Scott Weiner’s Celebrity Photos Chronicle Rock ‘n’ Roll History

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Photographer Scott Weiner holding a tree sapling that he planted in Jerusalem
Scott Weiner holding a tree sapling that he planted in Jerusalem (Photos courtesy of Scott Weiner)

In some circles, Philadelphia photographer Scott Weiner has become as legendary as the subjects of his work.

A rock ‘n’ roll exhibition celebrating more than 40 years of Weiner’s photography was recently on display at the Old City Jewish Arts Center (OCJAC), drawing a large number of fans.

Best known for his provocative photographs of iconic rock ‘n’ roll stars and celebrities, the retrospective of his work also featured several U.S. presidents and photographs from a 2012 trip to Israel.

Weiner draws out the subject’s personality in his photos, showing artists such as U2, Prince, Stevie Wonder and Jennifer Love Hewitt in a more personal and vulnerable light. More than 70 photographs were on display.

OCJAC’s exhibitions explore Judaism through art.

“We were looking for something upbeat and refreshing after Shavuot, and music uplifts the soul,” gallery director Rabbi Zalman Wircberg said.

The exhibit was organized by genre, starting with photographs from Weiner’s early rock ‘n’ roll days, including musicians and celebrities, and then included images from a trip the artist took to Israel.

The odyssey included photographs of several presidents, such as Donald Trump coming out of Air Force One for the very first time after being elected president and President Barack Obama speaking at the National Constitution Center in Philadelphia during his campaign. A striking portrait of President Bill Clinton, and another of President Jimmy Carter showing a peace sign were also on display, as well as a photograph of Pope Francis during his 2015 Philadelphia visit.

Weiner was born in Philadelphia and grew up in the Virgin Islands. He returned to Philly to attend Temple University and started working as a photographer in 1976, after he graduated with a bachelor’s degree in radio, television and film.

“I wanted to be a movie producer, and my last semester at Temple I took a photography course,” recalled Weiner. “I took a picture of Leon Russell and it was published in The Philadelphia Inquirer, and then his [Russell’s] record company called me and made me an offer for additional photos, and it took off from there.”

Weiner started working for major records companies, like CBS, Epic, Atlantic and Warner Brothers. The Philadelphia record scene was still at its height in the 1970s and ‘80s, but the money fell out in the late ‘80s, Weiner said.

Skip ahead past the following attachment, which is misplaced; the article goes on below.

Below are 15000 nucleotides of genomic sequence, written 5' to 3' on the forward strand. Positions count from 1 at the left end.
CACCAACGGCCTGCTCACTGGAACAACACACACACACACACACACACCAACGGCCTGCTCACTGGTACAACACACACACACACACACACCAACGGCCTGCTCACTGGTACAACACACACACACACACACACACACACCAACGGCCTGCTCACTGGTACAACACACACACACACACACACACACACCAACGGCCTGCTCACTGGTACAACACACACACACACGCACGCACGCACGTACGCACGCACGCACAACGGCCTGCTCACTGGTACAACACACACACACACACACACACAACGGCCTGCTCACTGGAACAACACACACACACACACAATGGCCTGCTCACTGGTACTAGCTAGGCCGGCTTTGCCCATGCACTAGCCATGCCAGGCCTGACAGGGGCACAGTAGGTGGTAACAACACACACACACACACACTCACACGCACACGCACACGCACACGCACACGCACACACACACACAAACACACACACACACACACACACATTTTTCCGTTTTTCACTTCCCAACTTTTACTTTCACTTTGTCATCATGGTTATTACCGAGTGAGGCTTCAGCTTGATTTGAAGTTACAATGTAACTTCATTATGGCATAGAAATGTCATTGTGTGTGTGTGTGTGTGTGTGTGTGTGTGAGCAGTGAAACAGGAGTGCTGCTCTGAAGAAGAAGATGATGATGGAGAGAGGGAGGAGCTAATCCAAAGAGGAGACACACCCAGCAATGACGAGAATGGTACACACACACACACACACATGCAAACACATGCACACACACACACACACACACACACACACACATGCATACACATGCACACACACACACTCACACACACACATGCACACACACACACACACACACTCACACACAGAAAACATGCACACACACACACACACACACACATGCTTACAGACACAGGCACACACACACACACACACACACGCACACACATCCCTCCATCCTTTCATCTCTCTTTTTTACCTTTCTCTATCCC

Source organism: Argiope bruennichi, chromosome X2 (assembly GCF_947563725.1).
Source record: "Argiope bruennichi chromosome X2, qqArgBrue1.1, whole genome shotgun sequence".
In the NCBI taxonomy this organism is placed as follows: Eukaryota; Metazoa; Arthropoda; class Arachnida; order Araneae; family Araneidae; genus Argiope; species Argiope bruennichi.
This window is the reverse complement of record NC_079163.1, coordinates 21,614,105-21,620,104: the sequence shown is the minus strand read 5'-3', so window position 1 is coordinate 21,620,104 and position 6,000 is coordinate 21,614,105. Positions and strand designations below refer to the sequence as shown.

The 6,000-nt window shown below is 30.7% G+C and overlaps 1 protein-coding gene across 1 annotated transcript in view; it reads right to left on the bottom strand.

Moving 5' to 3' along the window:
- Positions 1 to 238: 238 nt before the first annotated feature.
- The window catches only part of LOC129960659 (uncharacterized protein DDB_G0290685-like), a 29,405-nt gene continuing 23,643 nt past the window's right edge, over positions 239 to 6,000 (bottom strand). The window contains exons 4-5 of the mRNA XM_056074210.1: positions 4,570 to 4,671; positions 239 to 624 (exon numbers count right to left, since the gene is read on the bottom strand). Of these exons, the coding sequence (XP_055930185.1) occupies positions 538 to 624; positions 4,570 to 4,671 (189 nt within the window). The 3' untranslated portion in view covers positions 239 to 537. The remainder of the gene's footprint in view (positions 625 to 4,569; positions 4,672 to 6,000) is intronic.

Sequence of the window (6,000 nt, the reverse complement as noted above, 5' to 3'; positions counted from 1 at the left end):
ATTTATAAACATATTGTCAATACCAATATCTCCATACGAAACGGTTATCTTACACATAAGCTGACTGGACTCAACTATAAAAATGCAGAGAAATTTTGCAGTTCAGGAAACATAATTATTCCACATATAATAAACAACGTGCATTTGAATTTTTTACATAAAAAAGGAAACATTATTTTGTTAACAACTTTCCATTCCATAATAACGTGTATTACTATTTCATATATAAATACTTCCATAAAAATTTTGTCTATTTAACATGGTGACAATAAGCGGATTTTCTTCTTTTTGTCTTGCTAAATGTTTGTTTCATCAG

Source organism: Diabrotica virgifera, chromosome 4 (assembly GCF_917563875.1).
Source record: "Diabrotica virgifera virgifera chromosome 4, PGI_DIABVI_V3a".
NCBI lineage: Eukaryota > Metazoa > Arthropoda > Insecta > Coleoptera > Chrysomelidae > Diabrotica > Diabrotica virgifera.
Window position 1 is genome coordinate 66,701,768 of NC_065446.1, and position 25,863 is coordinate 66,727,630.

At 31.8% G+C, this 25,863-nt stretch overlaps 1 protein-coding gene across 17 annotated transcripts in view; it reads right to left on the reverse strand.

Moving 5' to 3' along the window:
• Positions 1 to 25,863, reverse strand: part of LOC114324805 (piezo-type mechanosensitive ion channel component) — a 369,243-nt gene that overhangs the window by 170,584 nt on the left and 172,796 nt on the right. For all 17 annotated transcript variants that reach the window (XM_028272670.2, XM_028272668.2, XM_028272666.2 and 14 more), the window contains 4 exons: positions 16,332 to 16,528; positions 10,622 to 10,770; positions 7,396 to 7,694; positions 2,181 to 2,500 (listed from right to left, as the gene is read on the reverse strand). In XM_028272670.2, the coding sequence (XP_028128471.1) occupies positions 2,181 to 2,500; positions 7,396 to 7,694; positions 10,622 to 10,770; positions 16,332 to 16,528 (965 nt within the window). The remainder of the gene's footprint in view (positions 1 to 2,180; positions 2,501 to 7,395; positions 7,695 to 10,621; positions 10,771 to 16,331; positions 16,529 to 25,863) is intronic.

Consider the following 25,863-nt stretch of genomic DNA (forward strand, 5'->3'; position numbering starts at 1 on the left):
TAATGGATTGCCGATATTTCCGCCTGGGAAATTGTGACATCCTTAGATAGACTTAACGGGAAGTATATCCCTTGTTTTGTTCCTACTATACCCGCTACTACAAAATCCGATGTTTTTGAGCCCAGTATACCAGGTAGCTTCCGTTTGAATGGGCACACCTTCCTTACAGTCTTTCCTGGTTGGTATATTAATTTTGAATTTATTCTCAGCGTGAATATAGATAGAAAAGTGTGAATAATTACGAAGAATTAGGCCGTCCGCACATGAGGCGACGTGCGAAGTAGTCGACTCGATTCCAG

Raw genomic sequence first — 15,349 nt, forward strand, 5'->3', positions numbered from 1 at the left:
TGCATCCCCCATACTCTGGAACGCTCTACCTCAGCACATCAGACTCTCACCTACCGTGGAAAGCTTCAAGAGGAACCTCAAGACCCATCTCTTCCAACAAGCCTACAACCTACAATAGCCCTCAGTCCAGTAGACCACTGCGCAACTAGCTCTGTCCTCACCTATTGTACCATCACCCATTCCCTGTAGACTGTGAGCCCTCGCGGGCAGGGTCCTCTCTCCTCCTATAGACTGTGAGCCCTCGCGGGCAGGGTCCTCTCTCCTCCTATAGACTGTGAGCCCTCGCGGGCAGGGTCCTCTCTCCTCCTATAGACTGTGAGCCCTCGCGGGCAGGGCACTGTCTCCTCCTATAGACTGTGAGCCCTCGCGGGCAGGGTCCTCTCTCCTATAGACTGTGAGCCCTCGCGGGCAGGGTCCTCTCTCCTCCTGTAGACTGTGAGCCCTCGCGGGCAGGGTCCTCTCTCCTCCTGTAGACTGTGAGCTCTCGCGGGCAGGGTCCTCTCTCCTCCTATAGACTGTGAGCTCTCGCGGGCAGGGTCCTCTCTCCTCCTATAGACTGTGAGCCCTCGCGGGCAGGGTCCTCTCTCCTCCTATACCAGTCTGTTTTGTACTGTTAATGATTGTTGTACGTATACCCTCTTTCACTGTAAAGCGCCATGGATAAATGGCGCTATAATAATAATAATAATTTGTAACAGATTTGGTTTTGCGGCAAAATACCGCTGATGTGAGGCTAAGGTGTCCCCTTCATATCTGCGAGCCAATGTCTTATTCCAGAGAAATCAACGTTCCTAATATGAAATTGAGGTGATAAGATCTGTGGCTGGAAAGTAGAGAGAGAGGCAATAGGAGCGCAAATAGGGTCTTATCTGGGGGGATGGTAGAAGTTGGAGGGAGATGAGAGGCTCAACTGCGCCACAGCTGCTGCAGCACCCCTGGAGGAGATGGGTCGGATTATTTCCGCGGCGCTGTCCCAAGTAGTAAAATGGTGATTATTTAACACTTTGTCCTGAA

Weiner photographed Stevie Wonder and several other artiest at Sigma sound, a major R&B recording studio located in Center City.

Weiner worked with a wire service in New York, Retna Limited, from about 1980 to 2010, and is now working with MediaPunch.

“I am not a paparazzi,” Weiner said. “I am a photographer who will ask permission to shoot first.”

Weiner was the photographer for Newsweek magazine for Live Aid in 1985 in Philadelphia, and the staff photographer for the Live 8 concert in 2005 in Philadelphia. His work has appeared on numerous CD and album covers.

The OCJAC exhibit featured a photograph of Ozzy Osbourne holding a bat.

“That photo relates to the infamous story that he ate a live bat in the early ‘80s,” Weiner said.

Also, on display was a photograph of Van Halen, right before the band went on stage at the Spectrum in 1981, and a photograph of U2 at the Bijou Club in Philadelphia, during their first trip to the U.S. in 1980.

A few of Weiner’s favorites include a photograph of Stevie Nicks and Tom Petty performing “Stop Draggin’ My Heart Around” at the Spectrum in the early ‘80s, and a photograph titled “Devil and Angel,” featuring Joan Jett and Deborah Harry in 1979 in Philadelphia. Weiner said that he used black- and-white film, and Jett’s head is tilted down, to reflect the disparity in their character.

“The film used was called Kodak Tri-X, which gives that little bit of graininess in Jett’s image,” he said.

Weiner also photographed Amy Winehouse, one of 50 acts at the Virgin Music Festival in Baltimore, not long before she died in 2011.

“In the beginning of my career, I could shoot pictures from all angles and places at a venue, then in the 1990s and 2000s more and more artists started to implement what is known as the ‘three-song rule,’ which limits photographers to shooting only during the first three songs or less at a concert,” said Weiner.

Artists did this to control their image.

“When you photograph from up close you can capture an image with artistic quality, but only being allowed to photograph from the back of the room is limiting,” he explained.

In 2012 Weiner participated in a mega-mission trip to Israel. About 20 trip photos, all on canvas, stretched over wooden frames, were included in the OCJAC exhibit.

“I oversaturated the colors of the photographs using Photoshop to make them look like paintings,” said Weiner.

The technique was used on a photograph taken from the Tower of David in the Old City, looking out over Jerusalem, creating an electric color scheme of the blue sky and ancient stone.

Weiner also uses a technique in which he prints photographs on sheets of metal, instead of on paper, which creates a glossy image, deep in color.

“I feel very strongly about being Jewish,” Weiner said. “I went to Poland with my former wife’s father, who was a concentration camp survivor.”

Weiner is producing an upcoming movie, The Sixteen Minute Man, about a Jewish boxer from Philadelphia to be released in 2021 in theaters across the country.

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